Here are the reasons you should be 100% comfortable answering and confident in before jumping on board with any repricer:
- Do you know why a repricer is essential?
- Do you have at least 10 SKUs in your inventory?
- Are those SKUs replenishable? If not, can you get ten new SKUs to replace those quickly if they sold out tomorrow?
- Are you the only seller of those SKUs?
Let’s break these down.
Do you know why a repricer is essential? If you don’t, yet, go back to the beginning of this post and re-read it. Go through a third time if you feel like you have to. Hell, email me, and I’ll be happy to walk you through it.
Do you have at least 10 SKUs in your inventory? At first glance, it would seem like it makes sense to start automatically repricing at ONE SKU. Doing some quick math, though, it’s not. If your repricer costs $97/month and you have only one SKU, your repricer is eating away a lot of your profit. Get more SKUs to spread out the operating cost.
Are those SKUs replenishable? This falls similarly in line with the previous check. If your SKUs aren’t replenishable, and maybe even small quantities (I see you, retail arbitrager), you’ll find yourself running into the same type of problem, though it’s solved differently. Keeping an inventory inflow and outflow is enough to make this a non-issue.
Are you the only seller of those SKUs? This one is for the private label crowd. There’s no need to have a repricer if you’re the single seller. I would say that it might still be optional because my favorite repricer can use the buy box as a competitor and act when it is alone.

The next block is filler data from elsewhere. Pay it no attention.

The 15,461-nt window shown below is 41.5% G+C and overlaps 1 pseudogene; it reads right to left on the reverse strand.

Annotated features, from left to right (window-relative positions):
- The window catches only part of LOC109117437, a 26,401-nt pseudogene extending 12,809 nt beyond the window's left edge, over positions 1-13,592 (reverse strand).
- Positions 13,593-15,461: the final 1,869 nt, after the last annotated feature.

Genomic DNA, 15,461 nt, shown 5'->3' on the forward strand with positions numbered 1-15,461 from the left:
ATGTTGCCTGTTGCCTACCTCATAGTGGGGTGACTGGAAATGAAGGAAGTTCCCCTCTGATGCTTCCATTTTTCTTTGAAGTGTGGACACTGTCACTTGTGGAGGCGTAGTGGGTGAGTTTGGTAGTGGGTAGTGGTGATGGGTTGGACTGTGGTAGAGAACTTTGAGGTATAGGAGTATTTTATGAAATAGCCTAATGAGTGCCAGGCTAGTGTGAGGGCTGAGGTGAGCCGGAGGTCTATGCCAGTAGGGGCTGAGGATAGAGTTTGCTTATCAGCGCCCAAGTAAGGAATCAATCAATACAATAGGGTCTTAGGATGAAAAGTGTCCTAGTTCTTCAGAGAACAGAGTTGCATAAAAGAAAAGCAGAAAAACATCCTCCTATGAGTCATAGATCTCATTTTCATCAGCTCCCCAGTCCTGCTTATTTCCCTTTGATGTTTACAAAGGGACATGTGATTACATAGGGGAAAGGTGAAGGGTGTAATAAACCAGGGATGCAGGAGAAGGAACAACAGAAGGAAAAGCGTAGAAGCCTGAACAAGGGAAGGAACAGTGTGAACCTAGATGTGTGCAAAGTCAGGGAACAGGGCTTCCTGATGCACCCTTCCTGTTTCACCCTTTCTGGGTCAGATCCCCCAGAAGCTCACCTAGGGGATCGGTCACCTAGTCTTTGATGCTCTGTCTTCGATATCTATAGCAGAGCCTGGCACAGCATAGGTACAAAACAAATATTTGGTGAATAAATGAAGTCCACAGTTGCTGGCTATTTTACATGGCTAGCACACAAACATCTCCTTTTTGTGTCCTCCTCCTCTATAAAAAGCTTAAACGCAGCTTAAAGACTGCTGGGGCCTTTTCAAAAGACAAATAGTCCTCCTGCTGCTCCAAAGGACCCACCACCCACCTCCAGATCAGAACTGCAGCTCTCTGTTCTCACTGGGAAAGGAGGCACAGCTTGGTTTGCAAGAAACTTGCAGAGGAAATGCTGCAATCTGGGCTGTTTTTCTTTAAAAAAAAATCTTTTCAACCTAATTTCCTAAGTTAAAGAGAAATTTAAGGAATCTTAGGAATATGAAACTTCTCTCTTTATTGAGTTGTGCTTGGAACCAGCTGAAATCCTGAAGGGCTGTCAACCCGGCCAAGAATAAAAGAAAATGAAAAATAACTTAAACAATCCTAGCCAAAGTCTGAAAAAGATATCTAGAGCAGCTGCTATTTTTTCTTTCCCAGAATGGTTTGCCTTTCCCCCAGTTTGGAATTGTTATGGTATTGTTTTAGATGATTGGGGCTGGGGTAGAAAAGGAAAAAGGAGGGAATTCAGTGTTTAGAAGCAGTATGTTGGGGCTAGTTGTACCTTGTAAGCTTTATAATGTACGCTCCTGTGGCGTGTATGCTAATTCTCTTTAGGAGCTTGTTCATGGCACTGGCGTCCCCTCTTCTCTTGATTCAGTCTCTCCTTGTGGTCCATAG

Even with the potential, if this is your listing (something you created and priced), don’t feel the need to game the system.
A fresh product with a new listing won’t have many price data to back up what is reasonable, so be bold and set your price as you feel is necessary. No need to have a repricer to find the mythical boundaries you won’t need to think about.
The best repricer for most sellers
Remember when I mentioned new sellers ask for repricer recommendations? Drop that question in an Amazon FBA-centric Facebook group, and you’ll get at least a half-dozen responses. BQool. Repriceit. Channelmax. Repricerexpress. Informed. Sellozo. Those are all repricers that show up just on the first page of Google search research.
None of them are what I recommend for most sellers, however. I have been subtly referencing my top pick throughout this post, so if you were super astute, you already know what I am about to suggest.
The best Amazon repricer for most sellers is Aura.
Plain and simple.
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I used several other repricers and never found them to be as smart as Aura is when it comes to repricing. I even sat down with one of the founders of Aura, Dillon Carter, and talked about Aura, the motivation behind it, a recent new integration with Inventory Lab, and what he’s chewing on for the future.
Go read that article, then come back here — the reason why I pick Aura time and again will make way more sense.
The only time I wouldn’t suggest Aura is for used booksellers. For that, I have heard–from booksellers directly–that BQool works wonders.
So if you’re new, really consider whether you’re ready for a repricer. If you can’t answer all the questions I’ve provided in a way that makes sense, it’s OK to turn it down for now. Aura isn’t going anywhere–none of them are.
Once your business grows enough for automatic repricing to make sense, jump in.